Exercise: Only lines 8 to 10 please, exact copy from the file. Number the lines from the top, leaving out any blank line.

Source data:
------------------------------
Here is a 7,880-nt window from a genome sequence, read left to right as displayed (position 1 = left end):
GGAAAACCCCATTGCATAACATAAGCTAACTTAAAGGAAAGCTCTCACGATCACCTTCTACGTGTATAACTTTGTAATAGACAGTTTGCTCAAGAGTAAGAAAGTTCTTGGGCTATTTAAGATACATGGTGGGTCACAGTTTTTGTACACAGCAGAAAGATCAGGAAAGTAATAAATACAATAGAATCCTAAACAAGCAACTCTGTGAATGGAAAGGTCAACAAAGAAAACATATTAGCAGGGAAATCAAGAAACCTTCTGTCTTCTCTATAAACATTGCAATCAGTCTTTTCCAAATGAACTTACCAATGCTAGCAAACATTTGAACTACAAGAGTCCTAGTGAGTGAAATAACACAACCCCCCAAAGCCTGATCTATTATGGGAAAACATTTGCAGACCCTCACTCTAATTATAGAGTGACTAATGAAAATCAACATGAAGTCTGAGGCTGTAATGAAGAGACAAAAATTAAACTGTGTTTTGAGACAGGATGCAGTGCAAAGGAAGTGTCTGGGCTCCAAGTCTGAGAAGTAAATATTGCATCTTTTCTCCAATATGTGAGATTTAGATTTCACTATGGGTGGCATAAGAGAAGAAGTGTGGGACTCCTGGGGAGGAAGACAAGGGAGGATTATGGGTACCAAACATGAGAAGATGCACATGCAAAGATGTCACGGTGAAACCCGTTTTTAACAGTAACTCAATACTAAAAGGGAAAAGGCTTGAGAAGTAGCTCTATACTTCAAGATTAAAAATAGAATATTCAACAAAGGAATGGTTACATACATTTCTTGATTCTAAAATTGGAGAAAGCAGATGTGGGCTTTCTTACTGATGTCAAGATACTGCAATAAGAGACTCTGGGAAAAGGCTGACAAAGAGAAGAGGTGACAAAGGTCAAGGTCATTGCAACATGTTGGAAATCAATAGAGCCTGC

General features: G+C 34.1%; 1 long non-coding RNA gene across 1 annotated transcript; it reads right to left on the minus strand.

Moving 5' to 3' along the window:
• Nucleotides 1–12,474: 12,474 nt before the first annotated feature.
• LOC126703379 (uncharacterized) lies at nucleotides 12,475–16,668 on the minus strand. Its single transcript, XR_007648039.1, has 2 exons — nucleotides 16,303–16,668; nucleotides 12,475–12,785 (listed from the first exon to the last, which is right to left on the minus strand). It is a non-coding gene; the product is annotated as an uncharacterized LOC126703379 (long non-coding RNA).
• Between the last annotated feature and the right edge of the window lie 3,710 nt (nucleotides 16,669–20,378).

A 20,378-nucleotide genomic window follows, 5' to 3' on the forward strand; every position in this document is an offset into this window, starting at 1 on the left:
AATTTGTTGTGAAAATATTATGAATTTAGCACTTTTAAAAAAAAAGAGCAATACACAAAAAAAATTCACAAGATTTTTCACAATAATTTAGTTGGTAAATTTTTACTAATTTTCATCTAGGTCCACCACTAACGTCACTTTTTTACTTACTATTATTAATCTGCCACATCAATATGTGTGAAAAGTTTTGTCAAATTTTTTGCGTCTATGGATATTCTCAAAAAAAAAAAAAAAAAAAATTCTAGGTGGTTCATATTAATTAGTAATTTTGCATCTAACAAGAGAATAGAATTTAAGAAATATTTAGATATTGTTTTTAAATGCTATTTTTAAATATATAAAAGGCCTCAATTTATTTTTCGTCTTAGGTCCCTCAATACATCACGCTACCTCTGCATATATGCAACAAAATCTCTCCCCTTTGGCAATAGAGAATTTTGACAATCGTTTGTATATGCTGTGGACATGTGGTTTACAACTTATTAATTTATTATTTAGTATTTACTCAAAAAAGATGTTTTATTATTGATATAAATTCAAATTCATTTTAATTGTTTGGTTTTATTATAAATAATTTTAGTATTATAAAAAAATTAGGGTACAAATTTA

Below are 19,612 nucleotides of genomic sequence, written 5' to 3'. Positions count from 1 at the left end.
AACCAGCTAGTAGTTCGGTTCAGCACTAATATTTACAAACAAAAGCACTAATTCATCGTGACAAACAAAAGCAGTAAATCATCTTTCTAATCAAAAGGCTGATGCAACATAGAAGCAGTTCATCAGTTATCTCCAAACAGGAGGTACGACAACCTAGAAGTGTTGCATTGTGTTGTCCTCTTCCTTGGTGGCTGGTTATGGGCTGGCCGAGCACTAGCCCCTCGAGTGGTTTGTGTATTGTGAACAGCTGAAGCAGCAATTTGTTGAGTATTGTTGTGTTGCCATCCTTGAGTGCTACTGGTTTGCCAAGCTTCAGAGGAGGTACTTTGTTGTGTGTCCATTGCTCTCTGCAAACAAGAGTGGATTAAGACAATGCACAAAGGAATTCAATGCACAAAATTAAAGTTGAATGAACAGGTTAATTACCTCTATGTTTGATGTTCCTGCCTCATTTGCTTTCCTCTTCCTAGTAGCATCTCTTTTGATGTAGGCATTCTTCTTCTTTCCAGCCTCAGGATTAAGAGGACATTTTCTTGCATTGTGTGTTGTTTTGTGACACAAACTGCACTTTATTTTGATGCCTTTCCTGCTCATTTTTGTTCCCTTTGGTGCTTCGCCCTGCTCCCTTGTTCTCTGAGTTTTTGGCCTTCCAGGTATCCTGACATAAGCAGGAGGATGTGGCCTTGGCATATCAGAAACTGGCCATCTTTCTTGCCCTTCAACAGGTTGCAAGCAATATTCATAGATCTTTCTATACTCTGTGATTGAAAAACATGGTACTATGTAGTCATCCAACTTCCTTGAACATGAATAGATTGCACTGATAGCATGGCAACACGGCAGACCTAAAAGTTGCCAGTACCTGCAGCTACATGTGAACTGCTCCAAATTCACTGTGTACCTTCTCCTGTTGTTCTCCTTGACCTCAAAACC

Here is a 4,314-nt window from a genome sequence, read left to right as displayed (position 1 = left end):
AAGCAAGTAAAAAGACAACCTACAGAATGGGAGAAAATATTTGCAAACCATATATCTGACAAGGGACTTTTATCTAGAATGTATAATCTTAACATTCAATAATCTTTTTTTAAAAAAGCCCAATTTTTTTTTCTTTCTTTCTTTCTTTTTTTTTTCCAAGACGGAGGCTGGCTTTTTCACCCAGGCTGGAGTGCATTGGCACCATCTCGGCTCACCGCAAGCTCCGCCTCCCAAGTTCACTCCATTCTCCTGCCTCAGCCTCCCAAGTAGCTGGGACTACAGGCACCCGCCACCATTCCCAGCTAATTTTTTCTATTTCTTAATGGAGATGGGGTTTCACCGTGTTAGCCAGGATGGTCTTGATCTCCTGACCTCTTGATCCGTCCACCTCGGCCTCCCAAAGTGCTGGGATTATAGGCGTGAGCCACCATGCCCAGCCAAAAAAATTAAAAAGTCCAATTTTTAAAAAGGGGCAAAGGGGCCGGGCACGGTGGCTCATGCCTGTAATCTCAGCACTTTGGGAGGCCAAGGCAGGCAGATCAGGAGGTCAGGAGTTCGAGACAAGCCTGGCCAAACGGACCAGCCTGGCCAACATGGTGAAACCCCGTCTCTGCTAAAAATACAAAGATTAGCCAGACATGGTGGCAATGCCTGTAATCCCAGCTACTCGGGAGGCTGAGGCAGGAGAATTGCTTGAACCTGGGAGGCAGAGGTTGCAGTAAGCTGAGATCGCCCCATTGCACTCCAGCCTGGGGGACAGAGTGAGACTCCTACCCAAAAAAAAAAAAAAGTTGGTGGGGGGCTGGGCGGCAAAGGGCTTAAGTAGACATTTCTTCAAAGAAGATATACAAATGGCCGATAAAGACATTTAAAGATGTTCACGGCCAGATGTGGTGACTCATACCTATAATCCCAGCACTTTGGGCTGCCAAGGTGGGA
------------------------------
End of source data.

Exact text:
A 20,378-nucleotide genomic window follows, 5' to 3' on the forward strand; every position in this document is an offset into this window, starting at 1 on the left:
AATTTGTTGTGAAAATATTATGAATTTAGCACTTTTAAAAAAAAAGAGCAATACACAAAAAAAATTCACAAGATTTTTCACAATAATTTAGTTGGTAAATTTTTACTAATTTTCATCTAGGTCCACCACTAACGTCACTTTTTTACTTACTATTATTAATCTGCCACATCAATATGTGTGAAAAGTTTTGTCAAATTTTTTGCGTCTATGGATATTCTCAAAAAAAAAAAAAAAAAAAATTCTAGGTGGTTCATATTAATTAGTAATTTTGCATCTAACAAGAGAATAGAATTTAAGAAATATTTAGATATTGTTTTTAAATGCTATTTTTAAATATATAAAAGGCCTCAATTTATTTTTCGTCTTAGGTCCCTCAATACATCACGCTACCTCTGCATATATGCAACAAAATCTCTCCCCTTTGGCAATAGAGAATTTTGACAATCGTTTGTATATGCTGTGGACATGTGGTTTACAACTTATTAATTTATTATTTAGTATTTACTCAAAAAAGATGTTTTATTATTGATATAAATTCAAATTCATTTTAATTGTTTGGTTTTATTATAAATAATTTTAGTATTATAAAAAAATTAGGGTACAAATTTA

Below are 19,612 nucleotides of genomic sequence, written 5' to 3'. Positions count from 1 at the left end.